Aniplex’s Kokosake, or Anthem of the Heart, is a well-put-together youth drama. If anything the most challenging aspect of this movie is that it follows a typical youth drama format. To me, that’s like trying to make sushi, in the sense that you are a Japanese chef. There may not be a super-long and storied tradition to that art but it sure has honed to a katana’s edge in recent times. You are making something that will get compared to well-acclaimed, top quality works.
What’s great about sushi is that if you are a foreigner who loves Japan’s cultural output and have no qualms about raw fish, you probably already love it. In Kokosake’s case I think we weebs will eat it up like sushi. How good is it is no longer the primary ask–perhaps it never was when it comes to western consumption of anime. Well, I think it’s safe to say that Kokosake qualifies as quality at an acceptable level, at least. I will still dream of Jiro after such a meal, so to speak, but this movie makes a good time, that will match its asking price.
In this case, in a Manhattan theater on a sleepy Monday evening, the price was $15 plus whatever Fandango charges. That’s fair. To me, having a chance to hear Tenchan and Inorin do realistic acting in the contrast of borderline-too-much-exposure Uchiyama is sort of worth it already. Way more special than your garden variety rolls-in-a-takeout-box.
Just to memo some key takeaways that I found enjoyable. First, the setting is very spot on for outskirt Saitama prefecture. I happened to spent like an hour or two rolling in a car around Saitama, which is where the movie is set in, while I was out there during IM@S 10th. I can confirm! Second, there was a side character in the show that talks just like the dirty 2.5D idol prpr-ists that I know. And frankly it is an indicator that otaku fandom has wholly switched gears in this way the past 6-7 years.
To go back to the acting, Amamiya Sora’s character is awfully level with just a shade of tsundere. I think this plays too well into her wheelhouse. The result is competent but leaves me desiring more as a seiota, something more exciting. On the flip side Inorin’s character exhibits a wide range of moods and emotional swings that you’ll find it hit many of her prior roles. Kokosake gives her that opportunity to make a memorable performance, but I don’t know if she’s gotten that far. It feels kind of like they put Minase Inori in this movie both for its sake and for her sake. It’s a dynamic role that took someone dynamic like her to pull off. At the same time I don’t really know if there was that one watershed moment where we really got to hear her in a way that leaves Inorin’s mark.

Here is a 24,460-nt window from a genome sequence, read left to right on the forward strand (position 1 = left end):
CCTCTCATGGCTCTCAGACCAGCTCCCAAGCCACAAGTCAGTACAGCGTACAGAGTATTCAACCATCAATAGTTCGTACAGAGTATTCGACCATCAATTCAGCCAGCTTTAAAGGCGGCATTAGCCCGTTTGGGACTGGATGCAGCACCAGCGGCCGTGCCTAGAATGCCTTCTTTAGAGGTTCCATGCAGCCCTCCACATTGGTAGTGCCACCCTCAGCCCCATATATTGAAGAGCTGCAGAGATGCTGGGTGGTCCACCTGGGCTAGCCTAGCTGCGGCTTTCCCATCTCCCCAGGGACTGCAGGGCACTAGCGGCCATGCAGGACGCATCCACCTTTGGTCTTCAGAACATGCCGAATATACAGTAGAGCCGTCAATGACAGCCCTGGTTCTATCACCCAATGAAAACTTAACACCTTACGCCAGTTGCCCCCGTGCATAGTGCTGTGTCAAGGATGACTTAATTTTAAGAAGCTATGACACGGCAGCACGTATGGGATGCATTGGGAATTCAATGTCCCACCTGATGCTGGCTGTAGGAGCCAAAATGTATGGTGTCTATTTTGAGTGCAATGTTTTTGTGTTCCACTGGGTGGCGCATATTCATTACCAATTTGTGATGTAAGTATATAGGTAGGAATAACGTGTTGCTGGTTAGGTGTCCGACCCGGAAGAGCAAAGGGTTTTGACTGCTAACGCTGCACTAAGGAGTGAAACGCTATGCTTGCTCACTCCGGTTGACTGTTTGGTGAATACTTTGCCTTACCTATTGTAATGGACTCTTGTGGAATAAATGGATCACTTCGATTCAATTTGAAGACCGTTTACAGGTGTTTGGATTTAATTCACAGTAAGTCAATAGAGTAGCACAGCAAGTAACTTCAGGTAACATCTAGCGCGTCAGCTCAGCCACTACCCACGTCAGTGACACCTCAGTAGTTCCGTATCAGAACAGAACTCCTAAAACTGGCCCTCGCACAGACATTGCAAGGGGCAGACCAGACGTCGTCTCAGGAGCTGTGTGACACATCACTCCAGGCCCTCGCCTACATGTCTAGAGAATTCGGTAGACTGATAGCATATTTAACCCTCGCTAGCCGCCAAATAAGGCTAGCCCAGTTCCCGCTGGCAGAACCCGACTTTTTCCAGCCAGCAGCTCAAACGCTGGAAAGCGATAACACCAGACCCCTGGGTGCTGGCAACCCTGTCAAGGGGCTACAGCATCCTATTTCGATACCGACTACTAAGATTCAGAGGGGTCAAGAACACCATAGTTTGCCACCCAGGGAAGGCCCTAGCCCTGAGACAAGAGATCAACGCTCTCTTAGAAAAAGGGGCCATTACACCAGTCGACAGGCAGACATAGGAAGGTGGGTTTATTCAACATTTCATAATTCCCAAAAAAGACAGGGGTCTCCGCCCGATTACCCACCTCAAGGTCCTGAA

I wonder if this is more a directorial decision, given the movie’s rather lifelike take on character acting. The voice acting, as a result, is somewhat less exaggerated than the usual fare…except the main heroine.
On the production side, there were some interesting cuts featuring not so much dancing, but full-body and choreographed movements of many characters. It looked subdued yet impressive. There was a scene where it felt like they phoned in Inu Curry or something. I really need a credit list to confirm, because I didn’t really pay too much attention during the credit scroll for some reason. There were a bunch of CG/ML seiyuu in there, as you’d expect. I think I heard Shiraishi Ryoko? There was Suwa Ayaka who I was only able to spot from the credit, along with Marietti, at least as far as reading scrolling kanji goes (ie., not very far). There was a piece of the music in the movie that had a choir arrangement of a bunch of seiyuu, and that could be interesting…
As for the Okada x Nagai connection, well, let’s just say there’s nothing that’ll surprise you. There are all these flairs that clearly comes from her, but none of it really stand out unless you are totally in this movie for the meta game (and I was, to a degree). To take one example, the aforemention seiota is probably the blurriest of them all. Another one is the way how the final romantic resolution happens, and and the way things end up. Hope that didn’t spoil things for anyone LOL.
Finally, to go back to the sushi making figure-of-speech, make sure you watch Whisper of the Heart before you watch this movie. SAME STUFF. I don’t know if the people who localized this movie realize this or not, but even the English name now is…a little too close? Close enough for a homage, and at least no more Country Road and more just classic showtunes.